February 1-2, 2001 – Kuan-hsing Chen: Lecture & Seminar

Lecture:
Club 51: On the Question of the Culture of U.S. Imperialism
Thursday, February 1/ 4:00PM/ Oakes Mural Room

Seminar:
Inter-Asia Cultural Studies: Politics and Prospects
Friday, February 2/ 10:00AM-12:00PM/ Oakes Mural Room

Seminar Reading: Editorial Statement from the inaugural issue of Inter-Asia Cultural Studies: Movements.
Copies of the readings are available to the UCSC community at the Center for Cultural Studies office or may be requested via email cult@hum.ucsc.edu). Please make email requests at least one week in advance.

Kuan-hsing Chen is Professor in the Department of Foreign Languages and Coordinator of the Center for Asia-Pacific/Cultural Studies at National Tsing-Hua University in Taiwan. He held previous appointments at City University of New York and UC Berkeley, and is founding editor of Inter-Asia Cultural Studies: Movements, a Routledge journal that began publication in 1999. His publications, in English and Chinese, consist of work in cultural studies, including a volume on Stuart Hall, and on imperialism and postcolonial criticism. His recent edited volume, Trajectories: Cultural Studies Inter-Asia(Routledge, 2000, in English and Chinese), has contributed to the reshaping of cultural study in East Asia, and has created important common ground for scholars from Taiwan, Hong Kong, Singapore, Thailand, China, Australia, the US, and elsewhere in the Asia Pacific region. Kuan-hsing Chen’s work has treated subjects as diverse as karaoke, Taiwanese new cinema, Samuel Huntington’s civilizationalist work, and new Taiwanese subjectivity. Forthcoming books include Intellectual Moods and Geo-Colonial Sites: Cultural Studies from the Postmodern to Decolonization(in press in Chinese), and The Imperialist Eye: The Decolonization Question.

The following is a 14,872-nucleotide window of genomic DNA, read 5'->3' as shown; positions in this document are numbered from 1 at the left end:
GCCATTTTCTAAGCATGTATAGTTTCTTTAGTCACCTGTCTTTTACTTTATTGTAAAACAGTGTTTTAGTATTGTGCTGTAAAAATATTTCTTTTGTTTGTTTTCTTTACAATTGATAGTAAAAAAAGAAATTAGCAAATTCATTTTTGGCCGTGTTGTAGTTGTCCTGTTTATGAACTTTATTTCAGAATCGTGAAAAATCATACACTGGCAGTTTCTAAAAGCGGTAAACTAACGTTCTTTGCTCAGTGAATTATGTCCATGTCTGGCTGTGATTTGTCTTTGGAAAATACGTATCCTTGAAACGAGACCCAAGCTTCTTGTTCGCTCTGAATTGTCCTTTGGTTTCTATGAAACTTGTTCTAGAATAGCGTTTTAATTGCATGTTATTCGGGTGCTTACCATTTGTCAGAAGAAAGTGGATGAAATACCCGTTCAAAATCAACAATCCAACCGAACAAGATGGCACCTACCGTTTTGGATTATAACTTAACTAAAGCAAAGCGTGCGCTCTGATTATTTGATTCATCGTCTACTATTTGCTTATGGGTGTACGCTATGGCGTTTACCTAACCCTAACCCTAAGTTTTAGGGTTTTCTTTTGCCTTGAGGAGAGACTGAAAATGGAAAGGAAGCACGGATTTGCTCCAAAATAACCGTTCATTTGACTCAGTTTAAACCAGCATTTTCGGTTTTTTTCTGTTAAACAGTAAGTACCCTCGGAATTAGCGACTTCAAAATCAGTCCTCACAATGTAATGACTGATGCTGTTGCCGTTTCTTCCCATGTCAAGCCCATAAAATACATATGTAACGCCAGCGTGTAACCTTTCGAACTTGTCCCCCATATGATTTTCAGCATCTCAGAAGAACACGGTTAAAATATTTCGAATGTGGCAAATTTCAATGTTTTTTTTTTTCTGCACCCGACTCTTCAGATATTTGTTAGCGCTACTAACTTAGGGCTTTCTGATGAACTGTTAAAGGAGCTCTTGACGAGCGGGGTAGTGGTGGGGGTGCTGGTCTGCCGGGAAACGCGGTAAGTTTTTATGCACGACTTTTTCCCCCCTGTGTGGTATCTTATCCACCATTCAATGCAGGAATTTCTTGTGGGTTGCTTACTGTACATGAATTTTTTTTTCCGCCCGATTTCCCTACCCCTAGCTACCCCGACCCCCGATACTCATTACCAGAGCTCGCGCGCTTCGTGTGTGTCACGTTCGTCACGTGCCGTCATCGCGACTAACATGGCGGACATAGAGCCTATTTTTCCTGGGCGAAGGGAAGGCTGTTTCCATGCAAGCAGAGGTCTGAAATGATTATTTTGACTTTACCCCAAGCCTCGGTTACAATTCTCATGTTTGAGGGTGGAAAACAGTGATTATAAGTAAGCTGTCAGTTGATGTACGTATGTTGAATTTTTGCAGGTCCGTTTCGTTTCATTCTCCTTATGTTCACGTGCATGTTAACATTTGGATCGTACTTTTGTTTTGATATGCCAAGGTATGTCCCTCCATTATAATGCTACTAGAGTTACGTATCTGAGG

Kuan-hsing Chen’s talk stems from his work on Taiwanese nation formation and US imperialism. “Club 51” refers to a bizarre Taiwanese political organization advocating US statehood for Taiwan. Chen’s analysis suggests that the Club 51 phenomenon represents what is in fact a new politics of place in the global era, whose significance goes beyond issues of PRC-Taiwanese relations. For his seminar, Chen will discuss the Inter-Asia Cultural Studies project. This will be of particular interest to local scholars who may want to participate in the journal’s activities, which include conferences, special issues, and colloquia. Chen and his colleagues founded the journal at what they considered a crucial moment in Asian cultural politics.

Since the 1980’s, a pervasive rhetoric of the ‘rise of Asia’ has come to mean more than the concentrated flow of capital into and out of the region. It has come to constitute a structure of feeling that is ubiquitous yet ambiguously felt throughout Asia. Historically, this feeling of the ‘rise of Asia’ is complicated by the region’s colonial past. While Asia’s political, cultural and economic position in the global system will continue to fluctuate, there is a need to question and critique the rhetorical unities of both the ‘rise’ and of ‘Asia’…On the other hand, no matter whether there are common experiences shared by sub-regional histories, there is an urgent need for forging political links across these sub-regions. Hence, ‘Inter-Asia’ cultural studies.